There is a gulf separating Germany from France on how to cure the eurozone’s ills, and it does not bode well.
Germany identifies the eurozone’s chief problems as excessive budget deficits, weak fiscal rules and a general culture of over-spending in the region’s weaker countries. The remedy, say the Germans, lies in austerity measures, tougher punishments for rule-breakers and better housekeeping. Germany is so sure that it has got the answer right that it is introducing a €80bn programme of tax increases and spending cuts – not because the German economy desperately needs such measures, but because the government in Berlin wants to set an example to other eurozone states.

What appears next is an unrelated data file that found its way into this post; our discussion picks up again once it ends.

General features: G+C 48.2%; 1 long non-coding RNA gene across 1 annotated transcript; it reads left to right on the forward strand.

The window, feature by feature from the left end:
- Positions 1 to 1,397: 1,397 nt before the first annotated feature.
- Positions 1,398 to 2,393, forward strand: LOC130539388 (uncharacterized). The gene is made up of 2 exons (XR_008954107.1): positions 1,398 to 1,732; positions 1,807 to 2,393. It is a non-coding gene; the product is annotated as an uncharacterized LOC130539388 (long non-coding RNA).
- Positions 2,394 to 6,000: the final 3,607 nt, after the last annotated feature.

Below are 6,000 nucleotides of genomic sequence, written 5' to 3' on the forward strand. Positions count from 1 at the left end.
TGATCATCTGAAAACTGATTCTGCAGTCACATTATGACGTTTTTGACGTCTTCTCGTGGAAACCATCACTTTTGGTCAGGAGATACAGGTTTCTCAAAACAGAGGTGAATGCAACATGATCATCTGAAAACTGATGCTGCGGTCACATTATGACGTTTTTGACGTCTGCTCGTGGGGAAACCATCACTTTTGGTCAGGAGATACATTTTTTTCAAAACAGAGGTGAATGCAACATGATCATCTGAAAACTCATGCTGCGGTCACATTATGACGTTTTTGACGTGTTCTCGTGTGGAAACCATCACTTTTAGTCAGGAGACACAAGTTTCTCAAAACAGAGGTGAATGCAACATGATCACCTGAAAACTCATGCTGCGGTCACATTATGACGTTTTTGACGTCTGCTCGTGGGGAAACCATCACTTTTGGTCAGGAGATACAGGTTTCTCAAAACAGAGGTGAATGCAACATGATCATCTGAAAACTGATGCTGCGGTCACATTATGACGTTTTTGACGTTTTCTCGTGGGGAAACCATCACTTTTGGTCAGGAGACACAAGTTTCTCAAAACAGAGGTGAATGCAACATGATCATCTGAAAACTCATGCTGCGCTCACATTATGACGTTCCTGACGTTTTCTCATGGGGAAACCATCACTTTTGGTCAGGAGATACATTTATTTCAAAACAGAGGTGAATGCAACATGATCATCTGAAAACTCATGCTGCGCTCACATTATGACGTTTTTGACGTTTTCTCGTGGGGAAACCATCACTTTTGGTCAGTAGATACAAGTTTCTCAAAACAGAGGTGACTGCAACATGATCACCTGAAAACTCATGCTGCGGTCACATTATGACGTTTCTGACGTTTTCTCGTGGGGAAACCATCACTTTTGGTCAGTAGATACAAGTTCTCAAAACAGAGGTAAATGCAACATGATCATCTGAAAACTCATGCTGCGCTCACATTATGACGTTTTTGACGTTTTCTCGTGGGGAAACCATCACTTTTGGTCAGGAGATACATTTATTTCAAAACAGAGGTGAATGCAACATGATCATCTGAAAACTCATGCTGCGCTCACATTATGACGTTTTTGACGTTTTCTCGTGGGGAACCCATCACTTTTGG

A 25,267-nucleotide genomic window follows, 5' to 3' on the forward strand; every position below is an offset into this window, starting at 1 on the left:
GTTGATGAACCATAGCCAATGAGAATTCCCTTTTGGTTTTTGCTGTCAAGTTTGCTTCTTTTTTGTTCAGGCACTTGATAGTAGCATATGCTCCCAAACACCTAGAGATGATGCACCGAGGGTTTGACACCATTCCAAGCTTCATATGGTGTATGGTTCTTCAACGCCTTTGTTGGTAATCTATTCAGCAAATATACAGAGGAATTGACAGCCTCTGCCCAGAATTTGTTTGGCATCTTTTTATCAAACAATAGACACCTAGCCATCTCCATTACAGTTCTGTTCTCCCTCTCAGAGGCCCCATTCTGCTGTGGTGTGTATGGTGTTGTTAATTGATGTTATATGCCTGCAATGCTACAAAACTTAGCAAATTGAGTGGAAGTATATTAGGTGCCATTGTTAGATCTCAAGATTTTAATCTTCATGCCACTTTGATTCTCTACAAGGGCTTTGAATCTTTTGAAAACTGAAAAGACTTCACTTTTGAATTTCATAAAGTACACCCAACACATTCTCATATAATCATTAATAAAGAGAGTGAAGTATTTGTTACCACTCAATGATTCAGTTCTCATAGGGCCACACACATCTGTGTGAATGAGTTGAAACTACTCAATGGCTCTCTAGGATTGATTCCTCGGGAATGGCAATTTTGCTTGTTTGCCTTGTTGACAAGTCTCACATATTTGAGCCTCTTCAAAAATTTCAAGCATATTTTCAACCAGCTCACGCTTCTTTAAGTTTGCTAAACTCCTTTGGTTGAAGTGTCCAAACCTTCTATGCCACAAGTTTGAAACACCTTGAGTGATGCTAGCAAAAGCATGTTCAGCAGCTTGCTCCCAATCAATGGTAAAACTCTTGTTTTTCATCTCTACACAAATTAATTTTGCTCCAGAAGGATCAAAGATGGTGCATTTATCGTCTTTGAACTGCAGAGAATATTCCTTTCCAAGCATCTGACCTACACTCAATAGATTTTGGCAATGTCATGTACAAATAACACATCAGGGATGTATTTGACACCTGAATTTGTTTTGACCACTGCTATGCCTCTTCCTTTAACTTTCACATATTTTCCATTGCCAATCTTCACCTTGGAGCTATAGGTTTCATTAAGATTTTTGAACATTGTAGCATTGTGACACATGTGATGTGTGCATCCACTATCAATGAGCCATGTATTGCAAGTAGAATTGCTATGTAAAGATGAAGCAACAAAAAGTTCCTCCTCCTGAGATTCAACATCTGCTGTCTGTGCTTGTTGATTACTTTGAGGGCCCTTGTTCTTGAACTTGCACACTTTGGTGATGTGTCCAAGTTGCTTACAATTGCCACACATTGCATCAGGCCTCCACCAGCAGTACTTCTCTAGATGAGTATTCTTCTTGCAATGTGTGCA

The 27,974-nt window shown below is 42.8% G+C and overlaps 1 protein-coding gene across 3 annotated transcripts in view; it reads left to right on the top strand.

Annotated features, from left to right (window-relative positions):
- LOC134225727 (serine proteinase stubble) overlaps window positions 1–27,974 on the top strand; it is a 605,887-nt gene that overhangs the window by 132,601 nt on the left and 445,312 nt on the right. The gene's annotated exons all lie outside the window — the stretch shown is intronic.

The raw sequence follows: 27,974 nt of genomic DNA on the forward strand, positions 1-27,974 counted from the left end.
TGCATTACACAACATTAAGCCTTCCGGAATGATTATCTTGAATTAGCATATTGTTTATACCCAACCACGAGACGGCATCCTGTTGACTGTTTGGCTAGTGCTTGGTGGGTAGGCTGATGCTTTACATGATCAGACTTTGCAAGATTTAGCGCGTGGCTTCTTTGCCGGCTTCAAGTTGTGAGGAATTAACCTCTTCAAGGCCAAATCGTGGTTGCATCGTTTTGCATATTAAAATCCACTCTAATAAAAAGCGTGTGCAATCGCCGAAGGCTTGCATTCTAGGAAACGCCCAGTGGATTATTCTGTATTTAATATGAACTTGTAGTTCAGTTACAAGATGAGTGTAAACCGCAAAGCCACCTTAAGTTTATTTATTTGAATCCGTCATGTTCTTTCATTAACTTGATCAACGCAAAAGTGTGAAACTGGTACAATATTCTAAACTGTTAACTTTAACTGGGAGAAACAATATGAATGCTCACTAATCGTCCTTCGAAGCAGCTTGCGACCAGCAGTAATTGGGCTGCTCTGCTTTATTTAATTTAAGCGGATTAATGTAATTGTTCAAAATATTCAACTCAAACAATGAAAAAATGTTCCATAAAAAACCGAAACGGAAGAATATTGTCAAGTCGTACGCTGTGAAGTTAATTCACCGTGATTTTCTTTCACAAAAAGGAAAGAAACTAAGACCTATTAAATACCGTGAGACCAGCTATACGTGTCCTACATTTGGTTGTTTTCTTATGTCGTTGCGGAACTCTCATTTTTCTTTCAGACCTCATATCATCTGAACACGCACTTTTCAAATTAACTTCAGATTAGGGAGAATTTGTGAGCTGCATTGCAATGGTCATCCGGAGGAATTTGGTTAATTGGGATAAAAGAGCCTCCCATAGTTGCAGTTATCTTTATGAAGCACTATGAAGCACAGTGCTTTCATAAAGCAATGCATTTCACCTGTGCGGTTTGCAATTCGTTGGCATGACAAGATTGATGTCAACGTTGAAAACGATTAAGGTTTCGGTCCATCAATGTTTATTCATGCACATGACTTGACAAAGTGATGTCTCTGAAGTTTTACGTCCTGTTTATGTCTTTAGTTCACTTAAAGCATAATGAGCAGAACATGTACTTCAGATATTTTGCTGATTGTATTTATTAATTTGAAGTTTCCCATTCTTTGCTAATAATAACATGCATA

France knows the eurozone has a fiscal problem, but it disagrees with the German view that immediate and drastic austerity measures are essential. The French contend that, if budget hawks win the day, Europe’s fragile economic recovery will fade away and there may even be another recession (as Paul Krugman notes, an example often cited in support of this argument is the “Roosevelt recession” of 1937, when President Franklin D. Roosevelt, having just about dragged the US economy out of the Great Depression, inadvertently caused another economic downturn with a premature attempt to balance the budget). Read more